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Firm fined after three ladies suffered carbon monoxide poisoning

24 November 2016

A gas installation company and its director were fined after three ladies suffered carbon monoxide (CO) poisoning.

Derby Crown Court heard how three ladies were having lunch at a home address in South Wingfield when they became ill. When they were discovered they were close to death and were taken to hospital and found to have carbon monoxide poisoning.

An investigation by the Health and Safety Executive (HSE) and Gas Safe Register into the incident which occurred on 25 April 2014 found that the range cooker was the source and high levels of CO were emitted when the cooker was in use and built up very quickly to dangerous levels. The flue was found to be blocked and ventilation to the cooker was inadequate.

Gas work had been carried out on the cooker the day prior to the incident by Steven Roberts who failed to carry out basic safety checks. His employer, Regional Heat and Warmth Limited of Nottinghamshire, failed to maintain Steven Roberts gas registration and ensure the equipment was properly maintained and accurate enough to ensure the cooker was operating correctly.

Regional Heat and Warmth Limited (RHW), of Gibson Court, Worksop, Nottinghamshire, pleaded guilty to breaching Regulation 3(3) of the Gas Safety Installations and Use Regulations 1998, and Regulation 5 of the Provision and Use of Work Equipment Regulations 1998 (PUWER) and was fined £50,000 and ordered to pay costs of £43,754.56.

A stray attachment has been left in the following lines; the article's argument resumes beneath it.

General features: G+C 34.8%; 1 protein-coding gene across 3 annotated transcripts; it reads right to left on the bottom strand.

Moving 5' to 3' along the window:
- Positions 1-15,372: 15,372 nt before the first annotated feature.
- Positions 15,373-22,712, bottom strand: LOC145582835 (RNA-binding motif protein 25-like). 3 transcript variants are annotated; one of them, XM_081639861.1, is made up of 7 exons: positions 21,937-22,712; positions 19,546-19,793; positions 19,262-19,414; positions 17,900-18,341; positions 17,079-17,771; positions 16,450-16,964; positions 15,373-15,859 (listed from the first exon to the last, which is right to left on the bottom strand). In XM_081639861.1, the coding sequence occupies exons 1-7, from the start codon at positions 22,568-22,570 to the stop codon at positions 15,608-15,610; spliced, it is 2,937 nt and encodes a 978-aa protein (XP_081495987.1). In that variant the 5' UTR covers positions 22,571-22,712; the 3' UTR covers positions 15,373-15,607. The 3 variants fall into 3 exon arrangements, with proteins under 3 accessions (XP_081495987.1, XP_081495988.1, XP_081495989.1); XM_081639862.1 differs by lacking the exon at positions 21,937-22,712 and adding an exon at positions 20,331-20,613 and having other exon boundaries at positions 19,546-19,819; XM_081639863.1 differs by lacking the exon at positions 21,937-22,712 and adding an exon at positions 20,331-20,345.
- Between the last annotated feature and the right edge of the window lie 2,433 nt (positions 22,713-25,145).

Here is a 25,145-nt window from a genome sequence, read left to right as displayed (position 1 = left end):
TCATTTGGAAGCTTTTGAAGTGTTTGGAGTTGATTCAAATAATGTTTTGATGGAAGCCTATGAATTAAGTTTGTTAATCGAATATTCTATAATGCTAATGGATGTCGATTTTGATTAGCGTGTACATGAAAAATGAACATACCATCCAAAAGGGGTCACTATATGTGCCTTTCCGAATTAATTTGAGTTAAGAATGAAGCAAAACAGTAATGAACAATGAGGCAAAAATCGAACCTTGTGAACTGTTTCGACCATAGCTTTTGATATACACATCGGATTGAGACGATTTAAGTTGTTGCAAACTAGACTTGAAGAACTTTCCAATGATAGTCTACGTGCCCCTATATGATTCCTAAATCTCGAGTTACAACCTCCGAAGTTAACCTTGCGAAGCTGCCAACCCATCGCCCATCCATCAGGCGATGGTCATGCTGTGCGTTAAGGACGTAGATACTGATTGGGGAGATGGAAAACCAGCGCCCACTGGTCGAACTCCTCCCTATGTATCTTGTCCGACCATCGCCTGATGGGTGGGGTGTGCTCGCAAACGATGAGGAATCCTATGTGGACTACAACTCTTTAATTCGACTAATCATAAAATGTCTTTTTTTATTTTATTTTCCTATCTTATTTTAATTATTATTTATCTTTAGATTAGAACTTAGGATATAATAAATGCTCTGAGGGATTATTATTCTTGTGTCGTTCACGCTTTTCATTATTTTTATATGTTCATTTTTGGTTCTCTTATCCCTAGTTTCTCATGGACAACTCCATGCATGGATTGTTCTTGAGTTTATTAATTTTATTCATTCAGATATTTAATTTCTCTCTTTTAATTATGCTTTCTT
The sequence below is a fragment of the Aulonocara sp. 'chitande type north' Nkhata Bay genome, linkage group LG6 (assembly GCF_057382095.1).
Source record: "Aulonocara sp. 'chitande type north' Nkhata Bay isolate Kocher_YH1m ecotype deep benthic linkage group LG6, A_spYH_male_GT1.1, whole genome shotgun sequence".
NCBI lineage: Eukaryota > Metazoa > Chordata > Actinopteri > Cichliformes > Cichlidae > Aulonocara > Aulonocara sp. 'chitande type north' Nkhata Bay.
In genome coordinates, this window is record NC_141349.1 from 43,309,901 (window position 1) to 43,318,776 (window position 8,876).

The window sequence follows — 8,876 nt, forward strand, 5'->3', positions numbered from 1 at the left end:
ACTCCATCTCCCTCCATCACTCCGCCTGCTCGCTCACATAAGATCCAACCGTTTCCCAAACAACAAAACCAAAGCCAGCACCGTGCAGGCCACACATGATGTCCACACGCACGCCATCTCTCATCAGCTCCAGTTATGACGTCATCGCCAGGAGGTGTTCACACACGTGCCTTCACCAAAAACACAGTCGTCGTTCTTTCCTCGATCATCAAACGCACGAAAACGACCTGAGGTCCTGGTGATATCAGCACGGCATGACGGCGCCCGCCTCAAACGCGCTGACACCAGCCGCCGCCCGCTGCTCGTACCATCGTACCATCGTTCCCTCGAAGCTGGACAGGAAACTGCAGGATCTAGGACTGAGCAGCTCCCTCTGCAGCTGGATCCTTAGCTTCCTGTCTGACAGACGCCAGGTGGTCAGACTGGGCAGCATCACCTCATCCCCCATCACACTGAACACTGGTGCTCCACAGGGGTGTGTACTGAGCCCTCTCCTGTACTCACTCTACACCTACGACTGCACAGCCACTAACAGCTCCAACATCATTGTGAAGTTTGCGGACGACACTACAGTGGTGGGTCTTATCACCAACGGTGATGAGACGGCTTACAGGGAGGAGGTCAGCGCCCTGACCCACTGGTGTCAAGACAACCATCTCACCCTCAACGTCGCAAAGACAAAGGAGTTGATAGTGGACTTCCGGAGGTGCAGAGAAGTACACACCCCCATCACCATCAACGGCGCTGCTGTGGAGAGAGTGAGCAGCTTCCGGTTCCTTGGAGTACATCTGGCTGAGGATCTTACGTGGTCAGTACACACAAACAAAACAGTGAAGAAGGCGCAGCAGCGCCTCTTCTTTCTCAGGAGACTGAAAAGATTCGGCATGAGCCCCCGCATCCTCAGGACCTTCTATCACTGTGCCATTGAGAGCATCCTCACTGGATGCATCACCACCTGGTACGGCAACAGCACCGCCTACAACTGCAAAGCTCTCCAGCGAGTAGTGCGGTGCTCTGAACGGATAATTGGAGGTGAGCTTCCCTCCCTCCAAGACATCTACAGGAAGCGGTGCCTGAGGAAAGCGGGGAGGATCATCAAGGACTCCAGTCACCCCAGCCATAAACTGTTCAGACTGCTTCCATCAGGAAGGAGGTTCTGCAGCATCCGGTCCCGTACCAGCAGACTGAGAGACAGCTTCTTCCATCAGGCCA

Steven Roberts (Director of RHW), OF Charlesworth Street, Bolsover, Chesterfield, Derbyshire, pleaded guilty to breaching Regulations 26(1) and 26(9) of the Gas Safety Installations and Use Regulations 1998, and was sentenced to 7 months in prison suspended for two years with costs of £44,907.81.

HSE inspector Lyn Spooner said after the hearing: “There is no excuse for failing to carry out gas safety checks.

“HSE will continue to bring those to justice who flaunt the laws which are put there to protect members of the public.”

Notes to Editors:

  1. The Health and Safety Executive (HSE) is Britain’s national regulator for workplace health and safety. It aims to reduce work-related death, injury and ill health. It does so through research, information and advice, promoting training; new or revised regulations and codes of practice, and working with local authority partners by inspection, investigation and enforcement.
  2. More about the legislation referred to in this case can be found at:  and guidance at
  3. HSE news releases are available at